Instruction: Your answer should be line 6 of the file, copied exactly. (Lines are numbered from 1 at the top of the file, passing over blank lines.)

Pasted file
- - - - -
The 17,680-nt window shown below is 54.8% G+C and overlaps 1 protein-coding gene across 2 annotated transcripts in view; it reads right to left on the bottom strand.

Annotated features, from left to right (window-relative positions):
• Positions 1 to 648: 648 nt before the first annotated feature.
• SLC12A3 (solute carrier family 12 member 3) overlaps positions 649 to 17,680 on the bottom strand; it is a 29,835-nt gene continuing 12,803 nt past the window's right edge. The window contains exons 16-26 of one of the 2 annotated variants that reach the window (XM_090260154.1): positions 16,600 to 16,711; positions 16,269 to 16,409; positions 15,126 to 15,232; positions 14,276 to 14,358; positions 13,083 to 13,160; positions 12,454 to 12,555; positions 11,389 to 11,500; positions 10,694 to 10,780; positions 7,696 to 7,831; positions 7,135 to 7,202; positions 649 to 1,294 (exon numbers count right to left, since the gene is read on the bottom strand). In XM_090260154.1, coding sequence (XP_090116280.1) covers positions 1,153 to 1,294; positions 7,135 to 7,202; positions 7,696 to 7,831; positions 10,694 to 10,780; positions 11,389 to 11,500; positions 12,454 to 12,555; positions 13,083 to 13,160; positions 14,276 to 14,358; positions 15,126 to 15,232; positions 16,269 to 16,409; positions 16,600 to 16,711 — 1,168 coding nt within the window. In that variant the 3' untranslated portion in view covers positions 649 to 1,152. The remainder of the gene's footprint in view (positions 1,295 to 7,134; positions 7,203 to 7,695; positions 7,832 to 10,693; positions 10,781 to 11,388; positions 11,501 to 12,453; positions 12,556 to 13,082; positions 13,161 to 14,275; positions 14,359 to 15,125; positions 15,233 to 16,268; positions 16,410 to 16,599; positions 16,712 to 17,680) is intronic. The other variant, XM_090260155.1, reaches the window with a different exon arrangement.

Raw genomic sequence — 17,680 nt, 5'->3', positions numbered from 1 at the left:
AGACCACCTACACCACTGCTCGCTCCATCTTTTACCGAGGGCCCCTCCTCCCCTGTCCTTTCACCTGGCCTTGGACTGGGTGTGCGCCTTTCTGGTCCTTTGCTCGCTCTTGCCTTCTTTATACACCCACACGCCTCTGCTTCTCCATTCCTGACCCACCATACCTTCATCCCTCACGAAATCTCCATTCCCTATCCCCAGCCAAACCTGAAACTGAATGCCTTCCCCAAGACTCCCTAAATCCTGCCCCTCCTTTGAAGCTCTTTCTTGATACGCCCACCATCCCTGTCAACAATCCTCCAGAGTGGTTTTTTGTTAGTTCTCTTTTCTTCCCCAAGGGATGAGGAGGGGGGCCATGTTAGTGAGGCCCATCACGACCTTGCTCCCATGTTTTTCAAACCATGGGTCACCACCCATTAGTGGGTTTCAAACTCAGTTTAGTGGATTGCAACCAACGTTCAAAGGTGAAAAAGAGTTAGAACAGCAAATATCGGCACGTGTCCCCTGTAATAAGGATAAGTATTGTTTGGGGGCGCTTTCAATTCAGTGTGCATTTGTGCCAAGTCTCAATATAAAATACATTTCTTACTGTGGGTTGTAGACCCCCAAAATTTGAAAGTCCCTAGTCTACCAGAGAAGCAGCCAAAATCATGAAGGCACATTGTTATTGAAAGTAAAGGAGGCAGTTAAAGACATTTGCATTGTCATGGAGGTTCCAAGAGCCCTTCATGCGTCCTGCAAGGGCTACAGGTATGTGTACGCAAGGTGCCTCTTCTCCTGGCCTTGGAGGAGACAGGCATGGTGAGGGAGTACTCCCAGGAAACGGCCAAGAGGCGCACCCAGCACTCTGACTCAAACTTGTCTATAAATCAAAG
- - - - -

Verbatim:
AGACCACCTACACCACTGCTCGCTCCATCTTTTACCGAGGGCCCCTCCTCCCCTGTCCTTTCACCTGGCCTTGGACTGGGTGTGCGCCTTTCTGGTCCTTTGCTCGCTCTTGCCTTCTTTATACACCCACACGCCTCTGCTTCTCCATTCCTGACCCACCATACCTTCATCCCTCACGAAATCTCCATTCCCTATCCCCAGCCAAACCTGAAACTGAATGCCTTCCCCAAGACTCCCTAAATCCTGCCCCTCCTTTGAAGCTCTTTCTTGATACGCCCACCATCCCTGTCAACAATCCTCCAGAGTGGTTTTTTGTTAGTTCTCTTTTCTTCCCCAAGGGATGAGGAGGGGGGCCATGTTAGTGAGGCCCATCACGACCTTGCTCCCATGTTTTTCAAACCATGGGTCACCACCCATTAGTGGGTTTCAAACTCAGTTTAGTGGATTGCAACCAACGTTCAAAGGTGAAAAAGAGTTAGAACAGCAAATATCGGCACGTGTCCCCTGTAATAAGGATAAGTATTGTTTGGGGGCGCTTTCAATTCAGTGTGCATTTGTGCCAAGTCTCAATATAAAATACATTTCTTACTGTGGGTTGTAGACCCCCAAAATTTGAAAGTCCCTAGTCTACCAGAGAAGCAGCCAAAATCATGAAGGCACATTGTTATTGAAAGTAAAGGAGGCAGTTAAAGACATTTGCATTGTCATGGAGGTTCCAAGAGCCCTTCATGCGTCCTGCAAGGGCTACAGGTATGTGTACGCAAGGTGCCTCTTCTCCTGGCCTTGGAGGAGACAGGCATGGTGAGGGAGTACTCCCAGGAAACGGCCAAGAGGCGCACCCAGCACTCTGACTCAAACTTGTCTATAAATCAAAG